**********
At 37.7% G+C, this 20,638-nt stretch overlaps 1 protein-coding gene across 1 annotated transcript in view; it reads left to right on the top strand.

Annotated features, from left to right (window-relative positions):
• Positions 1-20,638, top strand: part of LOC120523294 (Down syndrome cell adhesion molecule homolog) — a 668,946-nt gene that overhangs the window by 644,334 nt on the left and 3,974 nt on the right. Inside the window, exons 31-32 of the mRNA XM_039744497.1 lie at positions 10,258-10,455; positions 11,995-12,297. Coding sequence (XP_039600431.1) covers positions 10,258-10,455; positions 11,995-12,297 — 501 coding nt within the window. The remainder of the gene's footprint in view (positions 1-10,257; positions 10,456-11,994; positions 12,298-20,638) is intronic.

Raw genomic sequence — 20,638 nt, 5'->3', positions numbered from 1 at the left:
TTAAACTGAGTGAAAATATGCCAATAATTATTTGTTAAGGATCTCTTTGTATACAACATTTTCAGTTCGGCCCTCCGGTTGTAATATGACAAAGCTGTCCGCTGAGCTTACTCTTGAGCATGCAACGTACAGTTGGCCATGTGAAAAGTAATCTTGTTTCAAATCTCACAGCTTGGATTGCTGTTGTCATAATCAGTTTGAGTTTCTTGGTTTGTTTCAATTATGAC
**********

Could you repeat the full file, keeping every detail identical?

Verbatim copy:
At 37.7% G+C, this 20,638-nt stretch overlaps 1 protein-coding gene across 1 annotated transcript in view; it reads left to right on the top strand.

Annotated features, from left to right (window-relative positions):
• Positions 1-20,638, top strand: part of LOC120523294 (Down syndrome cell adhesion molecule homolog) — a 668,946-nt gene that overhangs the window by 644,334 nt on the left and 3,974 nt on the right. Inside the window, exons 31-32 of the mRNA XM_039744497.1 lie at positions 10,258-10,455; positions 11,995-12,297. Coding sequence (XP_039600431.1) covers positions 10,258-10,455; positions 11,995-12,297 — 501 coding nt within the window. The remainder of the gene's footprint in view (positions 1-10,257; positions 10,456-11,994; positions 12,298-20,638) is intronic.

Raw genomic sequence — 20,638 nt, 5'->3', positions numbered from 1 at the left:
TTAAACTGAGTGAAAATATGCCAATAATTATTTGTTAAGGATCTCTTTGTATACAACATTTTCAGTTCGGCCCTCCGGTTGTAATATGACAAAGCTGTCCGCTGAGCTTACTCTTGAGCATGCAACGTACAGTTGGCCATGTGAAAAGTAATCTTGTTTCAAATCTCACAGCTTGGATTGCTGTTGTCATAATCAGTTTGAGTTTCTTGGTTTGTTTCAATTATGAC